Alex Villacis:

And do you think it's with the current situation with COVID? And everything going more digital? Do you think there is a democratisation of education?

Stephanie Mojica:

I don't think so. I think it's actually become easier to get like and I mean, you have to also answer the question of what is education. I mean, it's not necessarily the letters behind your name. It's not necessarily a fancy degree. I mean, there's people with the grades and the best schools in a world that have no idea what they're doing. You know what I mean? Like, I'd study multiple foreign languages in college in high school, and the only way I learned foreign languages is through self study, as well as having one on one tutoring online. So I think like the formal education system is important. You definitely want people who have graduated high school, you want people who went to college or a, you know, college like programme. But I think a lot of at least for me, a lot of my learning has been on the job or things I've learned on my own.

Alex Villacis:

Yes, I love that. I love the perspective thing, especially I think, in creating Creative Industries, like design or like writing book publishing. A lot of people say no, it's like, don't go to college, you'll learn in the field. But I love that you said that. It's not about the titles you have behind your name, but you need to get the fundamentals and the basics and then know the rules before you break them. Basically,

Stephanie Mojica:

When I'm like, I hire people to do my graphics sometimes or my website. I don't even think about asking, well, where did you go to school? What degree did you get? You know, what training I look at their work their testimonials, references and talk to them. And I mean, I hired a copywriter the other day. I mean, she was somebody I already knew somebody got to know on clubhouse, but I have no idea if she even went to college or not. And frankly, it doesn't matter to me, I see the results she's getting. I am a good copywriter, but I would rather focus on other stuff for my business. And I always wrote better for about other people than myself. So I don't think about these things. I'm more like Okay, do I know this person or going to somebody who knows this person? You know, for website or graphics, I will go to sites like Fiverr but I want to see their work. I want to see their references and reviews and that's what I concern myself with. I don't know if any of these people went to school for it.

Alex Villacis:

Yeah, and and how they got there. That's their own path. Because we all have our own path. We all learn in different ways. Maybe like I'm a person that needed the structure of university, I needed to go back to school and get that system. But there are people who are more talented than me that don't need that. But in the end, it's how you work and how you develop yourself as a professional, what are professional professional you want to have, and that will be the that the proof is in the pudding. In the end, the proof is in the pudding.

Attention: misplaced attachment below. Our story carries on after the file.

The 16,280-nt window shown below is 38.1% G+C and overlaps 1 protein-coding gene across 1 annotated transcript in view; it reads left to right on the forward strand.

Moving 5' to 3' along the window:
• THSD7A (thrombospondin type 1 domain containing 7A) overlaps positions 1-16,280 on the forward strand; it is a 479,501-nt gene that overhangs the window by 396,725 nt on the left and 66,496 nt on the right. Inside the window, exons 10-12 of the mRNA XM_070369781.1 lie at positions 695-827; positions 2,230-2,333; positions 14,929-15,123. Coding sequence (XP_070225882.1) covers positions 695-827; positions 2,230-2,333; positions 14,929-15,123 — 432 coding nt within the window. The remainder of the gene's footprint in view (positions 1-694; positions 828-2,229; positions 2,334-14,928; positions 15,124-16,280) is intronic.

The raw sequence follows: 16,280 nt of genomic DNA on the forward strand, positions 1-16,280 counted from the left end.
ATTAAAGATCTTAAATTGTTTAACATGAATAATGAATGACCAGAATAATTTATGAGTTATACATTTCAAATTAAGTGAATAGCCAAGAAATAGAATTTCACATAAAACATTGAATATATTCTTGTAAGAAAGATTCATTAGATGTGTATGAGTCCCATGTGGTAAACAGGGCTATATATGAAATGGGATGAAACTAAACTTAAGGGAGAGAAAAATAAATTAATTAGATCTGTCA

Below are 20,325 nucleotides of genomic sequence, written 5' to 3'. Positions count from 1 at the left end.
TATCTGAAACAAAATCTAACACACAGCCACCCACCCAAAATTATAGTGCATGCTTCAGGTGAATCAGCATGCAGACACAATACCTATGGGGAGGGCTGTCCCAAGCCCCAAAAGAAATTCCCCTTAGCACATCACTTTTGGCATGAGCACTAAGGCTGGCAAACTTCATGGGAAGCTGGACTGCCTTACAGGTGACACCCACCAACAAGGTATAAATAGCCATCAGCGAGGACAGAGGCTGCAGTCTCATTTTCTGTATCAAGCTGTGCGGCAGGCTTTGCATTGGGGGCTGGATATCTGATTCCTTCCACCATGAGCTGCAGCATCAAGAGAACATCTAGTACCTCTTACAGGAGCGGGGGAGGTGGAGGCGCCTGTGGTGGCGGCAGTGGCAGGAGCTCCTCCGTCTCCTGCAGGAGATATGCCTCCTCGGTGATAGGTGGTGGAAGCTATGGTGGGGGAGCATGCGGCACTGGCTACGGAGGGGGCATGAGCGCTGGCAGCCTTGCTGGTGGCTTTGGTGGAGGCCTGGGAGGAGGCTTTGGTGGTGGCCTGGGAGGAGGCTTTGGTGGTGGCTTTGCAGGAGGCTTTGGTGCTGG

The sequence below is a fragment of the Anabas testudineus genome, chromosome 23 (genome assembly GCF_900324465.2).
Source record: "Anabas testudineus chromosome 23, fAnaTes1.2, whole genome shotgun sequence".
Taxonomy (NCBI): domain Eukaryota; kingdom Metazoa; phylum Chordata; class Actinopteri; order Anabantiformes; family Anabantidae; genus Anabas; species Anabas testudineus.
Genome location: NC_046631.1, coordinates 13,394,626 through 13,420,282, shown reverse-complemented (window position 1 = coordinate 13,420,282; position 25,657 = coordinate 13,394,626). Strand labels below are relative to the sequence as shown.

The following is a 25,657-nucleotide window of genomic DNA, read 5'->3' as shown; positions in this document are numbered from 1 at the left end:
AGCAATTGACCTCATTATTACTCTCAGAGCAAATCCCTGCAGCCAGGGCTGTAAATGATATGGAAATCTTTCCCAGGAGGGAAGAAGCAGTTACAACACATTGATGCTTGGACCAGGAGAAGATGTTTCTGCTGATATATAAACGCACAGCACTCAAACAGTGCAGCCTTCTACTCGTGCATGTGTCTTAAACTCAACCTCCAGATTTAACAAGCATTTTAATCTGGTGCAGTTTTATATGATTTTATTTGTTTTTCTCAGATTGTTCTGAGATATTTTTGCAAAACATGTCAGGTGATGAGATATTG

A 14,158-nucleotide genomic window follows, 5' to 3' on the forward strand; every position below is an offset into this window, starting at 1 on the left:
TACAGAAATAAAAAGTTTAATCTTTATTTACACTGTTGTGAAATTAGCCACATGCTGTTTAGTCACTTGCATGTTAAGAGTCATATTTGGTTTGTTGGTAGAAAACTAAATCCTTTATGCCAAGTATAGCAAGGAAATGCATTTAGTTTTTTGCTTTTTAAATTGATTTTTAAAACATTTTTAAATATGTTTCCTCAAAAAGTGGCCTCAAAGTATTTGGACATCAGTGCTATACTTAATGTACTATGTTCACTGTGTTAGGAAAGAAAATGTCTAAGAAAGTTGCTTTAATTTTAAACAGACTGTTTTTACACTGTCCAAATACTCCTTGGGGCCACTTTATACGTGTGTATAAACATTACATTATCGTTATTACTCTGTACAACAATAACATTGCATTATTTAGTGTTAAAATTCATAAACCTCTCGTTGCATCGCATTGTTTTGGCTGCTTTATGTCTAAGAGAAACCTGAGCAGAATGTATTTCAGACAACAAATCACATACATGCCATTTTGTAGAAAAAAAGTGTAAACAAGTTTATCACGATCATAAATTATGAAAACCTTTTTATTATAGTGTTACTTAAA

Stephanie Mojica:

Exactly. I actually a few days ago, as of the date we're recording this I was co-mod, for those who don't know the clubhouse lingo it is like co hosts of room, and coaches of colour, were talking about whether you need coaching credentials, like there's a lot of very expensive coaching credentialing programmes. And some coaches think that's the only way they can be a coach. Well, for me, nobody has ever asked me if I have like a coaching certificate certificate, I have a couple nothing fancy. But I just don't think those kinds of things that are important in some ways, some of them are just marketing scams.

Alex Villacis:

I you know what I wanted to ask you that? What's the difference with a teacher and a coach? Because I share that and I've talked about this on clubhouse rooms. When somebody says like, yeah, I'm a coach. And I immediately think, what qualifications Do you have to coach anything? I think everybody can call it like you said, it's a marketing trick, almost that anybody can call as a coach today. And I don't think they need a fancy degree. But I do want to know what their experience was. And if you're coaching me on, I don't know, elephant riding? Have you ever ridden an elephant yourself? Where are you speaking from? What's your experience? And what experience can you bring to the table or to that discussion?

Stephanie Mojica:

Right, exactly. So I mean, the term coach came from athletics originally, like, you know, the guy who's like coaching the football team, the baseball team, etc. Ideally, he's somebody who used to play the sport, obviously, it could be a she as well, there are more women, athletic coaches in the world. So I think the term came from that. But really, a teacher kind of the traditional role of a teacher is they stand up in front of a classroom, they lecture, they give homework assignments, if they're a good teacher, they'll give you some good feedback, but they're not necessarily going to sit there and hold your hand figuratively, through a process unless you get like a private tutor. You know, I mean, so all these terms can be interchangeable in my experience. So there's a big difference between a role of a coach and a consultant. And I see myself as both. So like, when I'm coaching somebody, I'm doing a lot of things, I'm teaching them things that they need to know to get to where they want to be, I'm helping them with their mindset. I'm holding them accountable. You know, if they get discouraged, I in this is where people start saying, Oh, that's therapy. And it's not, I'm not dealing with people who have serious mental health issues. But you know, if something comes up in their way, it's my job to guide them through it. And then a consultant comes up with plans. And I was doing some of that said, My client, yes, then like, Okay, this is the plan for your book chapters. So a lot of these terms are interchangeable. And a lot of ways I preferred term mentor more than anything else. But I do have to market so I usually just market myself as a coach, which because the number of coaches out there now, it can be a disadvantage, because there are a lot of coaches that are saying, oh, Coach on how to have a six figure business, but they only had a six figure business through coaching people how to make a six figure business if that makes sense. They wouldn't have a six figure business if it wasn't for being a coach. So I just I just, I feel like you should know you should have some success in what your coaching about separate from the coaching itself, in order to do it ethically. But that's, that's my opinion.